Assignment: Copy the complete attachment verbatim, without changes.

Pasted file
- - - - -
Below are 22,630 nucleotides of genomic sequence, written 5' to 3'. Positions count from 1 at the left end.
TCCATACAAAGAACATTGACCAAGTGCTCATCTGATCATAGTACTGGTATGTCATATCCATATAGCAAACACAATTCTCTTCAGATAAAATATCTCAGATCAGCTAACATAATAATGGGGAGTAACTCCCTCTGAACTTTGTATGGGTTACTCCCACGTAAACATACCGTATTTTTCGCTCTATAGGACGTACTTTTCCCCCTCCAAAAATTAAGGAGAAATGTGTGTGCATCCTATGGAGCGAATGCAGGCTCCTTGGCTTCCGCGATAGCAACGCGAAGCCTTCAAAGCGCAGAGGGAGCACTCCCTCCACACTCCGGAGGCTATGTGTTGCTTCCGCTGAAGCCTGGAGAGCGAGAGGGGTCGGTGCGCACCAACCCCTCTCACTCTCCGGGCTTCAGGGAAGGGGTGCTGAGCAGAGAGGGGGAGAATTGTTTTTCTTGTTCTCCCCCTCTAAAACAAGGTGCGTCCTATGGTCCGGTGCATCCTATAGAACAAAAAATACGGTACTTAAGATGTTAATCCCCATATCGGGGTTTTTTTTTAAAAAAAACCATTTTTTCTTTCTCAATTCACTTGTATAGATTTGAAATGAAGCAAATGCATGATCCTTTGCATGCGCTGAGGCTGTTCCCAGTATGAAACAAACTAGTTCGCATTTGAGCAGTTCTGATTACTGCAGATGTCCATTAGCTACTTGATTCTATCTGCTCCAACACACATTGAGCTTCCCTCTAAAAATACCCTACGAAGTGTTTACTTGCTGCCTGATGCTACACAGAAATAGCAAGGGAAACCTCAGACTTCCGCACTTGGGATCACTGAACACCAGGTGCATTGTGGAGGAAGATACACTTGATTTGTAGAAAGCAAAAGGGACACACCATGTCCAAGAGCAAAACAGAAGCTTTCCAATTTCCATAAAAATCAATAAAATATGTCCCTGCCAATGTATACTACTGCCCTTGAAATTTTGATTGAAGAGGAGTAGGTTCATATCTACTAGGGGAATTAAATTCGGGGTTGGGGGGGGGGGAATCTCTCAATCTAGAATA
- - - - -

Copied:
Below are 22,630 nucleotides of genomic sequence, written 5' to 3'. Positions count from 1 at the left end.
TCCATACAAAGAACATTGACCAAGTGCTCATCTGATCATAGTACTGGTATGTCATATCCATATAGCAAACACAATTCTCTTCAGATAAAATATCTCAGATCAGCTAACATAATAATGGGGAGTAACTCCCTCTGAACTTTGTATGGGTTACTCCCACGTAAACATACCGTATTTTTCGCTCTATAGGACGTACTTTTCCCCCTCCAAAAATTAAGGAGAAATGTGTGTGCATCCTATGGAGCGAATGCAGGCTCCTTGGCTTCCGCGATAGCAACGCGAAGCCTTCAAAGCGCAGAGGGAGCACTCCCTCCACACTCCGGAGGCTATGTGTTGCTTCCGCTGAAGCCTGGAGAGCGAGAGGGGTCGGTGCGCACCAACCCCTCTCACTCTCCGGGCTTCAGGGAAGGGGTGCTGAGCAGAGAGGGGGAGAATTGTTTTTCTTGTTCTCCCCCTCTAAAACAAGGTGCGTCCTATGGTCCGGTGCATCCTATAGAACAAAAAATACGGTACTTAAGATGTTAATCCCCATATCGGGGTTTTTTTTTAAAAAAAACCATTTTTTCTTTCTCAATTCACTTGTATAGATTTGAAATGAAGCAAATGCATGATCCTTTGCATGCGCTGAGGCTGTTCCCAGTATGAAACAAACTAGTTCGCATTTGAGCAGTTCTGATTACTGCAGATGTCCATTAGCTACTTGATTCTATCTGCTCCAACACACATTGAGCTTCCCTCTAAAAATACCCTACGAAGTGTTTACTTGCTGCCTGATGCTACACAGAAATAGCAAGGGAAACCTCAGACTTCCGCACTTGGGATCACTGAACACCAGGTGCATTGTGGAGGAAGATACACTTGATTTGTAGAAAGCAAAAGGGACACACCATGTCCAAGAGCAAAACAGAAGCTTTCCAATTTCCATAAAAATCAATAAAATATGTCCCTGCCAATGTATACTACTGCCCTTGAAATTTTGATTGAAGAGGAGTAGGTTCATATCTACTAGGGGAATTAAATTCGGGGTTGGGGGGGGGGGAATCTCTCAATCTAGAATA